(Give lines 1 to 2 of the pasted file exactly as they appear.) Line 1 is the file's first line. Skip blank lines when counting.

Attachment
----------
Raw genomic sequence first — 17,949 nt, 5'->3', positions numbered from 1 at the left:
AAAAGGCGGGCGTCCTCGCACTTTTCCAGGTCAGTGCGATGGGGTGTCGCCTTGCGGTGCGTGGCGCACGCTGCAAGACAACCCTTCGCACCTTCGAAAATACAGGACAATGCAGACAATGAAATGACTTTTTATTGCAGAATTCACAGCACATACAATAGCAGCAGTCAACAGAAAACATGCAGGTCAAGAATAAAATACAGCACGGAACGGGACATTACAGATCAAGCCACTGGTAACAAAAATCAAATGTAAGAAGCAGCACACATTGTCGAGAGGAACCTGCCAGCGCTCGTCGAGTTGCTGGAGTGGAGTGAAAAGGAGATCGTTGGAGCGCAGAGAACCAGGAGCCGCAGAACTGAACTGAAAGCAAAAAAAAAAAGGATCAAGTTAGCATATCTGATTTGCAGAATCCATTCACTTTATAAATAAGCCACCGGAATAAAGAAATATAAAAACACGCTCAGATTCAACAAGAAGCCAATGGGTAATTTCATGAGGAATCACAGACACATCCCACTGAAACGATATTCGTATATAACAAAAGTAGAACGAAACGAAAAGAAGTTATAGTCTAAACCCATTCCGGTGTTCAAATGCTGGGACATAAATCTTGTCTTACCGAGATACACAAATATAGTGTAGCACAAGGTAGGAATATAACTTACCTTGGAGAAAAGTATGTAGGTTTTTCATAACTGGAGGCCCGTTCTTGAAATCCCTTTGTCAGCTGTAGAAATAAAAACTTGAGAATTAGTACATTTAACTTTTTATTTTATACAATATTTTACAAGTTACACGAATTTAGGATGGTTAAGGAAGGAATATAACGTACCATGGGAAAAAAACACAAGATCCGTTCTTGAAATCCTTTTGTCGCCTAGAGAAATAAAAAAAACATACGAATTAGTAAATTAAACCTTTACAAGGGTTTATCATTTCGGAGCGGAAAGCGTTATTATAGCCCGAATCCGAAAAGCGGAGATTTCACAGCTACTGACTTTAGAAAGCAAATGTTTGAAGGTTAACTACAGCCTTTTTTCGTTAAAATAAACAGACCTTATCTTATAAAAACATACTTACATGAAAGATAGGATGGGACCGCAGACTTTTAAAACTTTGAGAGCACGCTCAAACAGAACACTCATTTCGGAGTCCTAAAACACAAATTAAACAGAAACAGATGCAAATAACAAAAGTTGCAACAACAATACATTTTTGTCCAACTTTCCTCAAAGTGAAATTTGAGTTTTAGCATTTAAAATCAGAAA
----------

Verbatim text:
Raw genomic sequence first — 17,949 nt, 5'->3', positions numbered from 1 at the left:
AAAAGGCGGGCGTCCTCGCACTTTTCCAGGTCAGTGCGATGGGGTGTCGCCTTGCGGTGCGTGGCGCACGCTGCAAGACAACCCTTCGCACCTTCGAAAATACAGGACAATGCAGACAATGAAATGACTTTTTATTGCAGAATTCACAGCACATACAATAGCAGCAGTCAACAGAAAACATGCAGGTCAAGAATAAAATACAGCACGGAACGGGACATTACAGATCAAGCCACTGGTAACAAAAATCAAATGTAAGAAGCAGCACACATTGTCGAGAGGAACCTGCCAGCGCTCGTCGAGTTGCTGGAGTGGAGTGAAAAGGAGATCGTTGGAGCGCAGAGAACCAGGAGCCGCAGAACTGAACTGAAAGCAAAAAAAAAAAGGATCAAGTTAGCATATCTGATTTGCAGAATCCATTCACTTTATAAATAAGCCACCGGAATAAAGAAATATAAAAACACGCTCAGATTCAACAAGAAGCCAATGGGTAATTTCATGAGGAATCACAGACACATCCCACTGAAACGATATTCGTATATAACAAAAGTAGAACGAAACGAAAAGAAGTTATAGTCTAAACCCATTCCGGTGTTCAAATGCTGGGACATAAATCTTGTCTTACCGAGATACACAAATATAGTGTAGCACAAGGTAGGAATATAACTTACCTTGGAGAAAAGTATGTAGGTTTTTCATAACTGGAGGCCCGTTCTTGAAATCCCTTTGTCAGCTGTAGAAATAAAAACTTGAGAATTAGTACATTTAACTTTTTATTTTATACAATATTTTACAAGTTACACGAATTTAGGATGGTTAAGGAAGGAATATAACGTACCATGGGAAAAAAACACAAGATCCGTTCTTGAAATCCTTTTGTCGCCTAGAGAAATAAAAAAAACATACGAATTAGTAAATTAAACCTTTACAAGGGTTTATCATTTCGGAGCGGAAAGCGTTATTATAGCCCGAATCCGAAAAGCGGAGATTTCACAGCTACTGACTTTAGAAAGCAAATGTTTGAAGGTTAACTACAGCCTTTTTTCGTTAAAATAAACAGACCTTATCTTATAAAAACATACTTACATGAAAGATAGGATGGGACCGCAGACTTTTAAAACTTTGAGAGCACGCTCAAACAGAACACTCATTTCGGAGTCCTAAAACACAAATTAAACAGAAACAGATGCAAATAACAAAAGTTGCAACAACAATACATTTTTGTCCAACTTTCCTCAAAGTGAAATTTGAGTTTTAGCATTTAAAATCAGAAA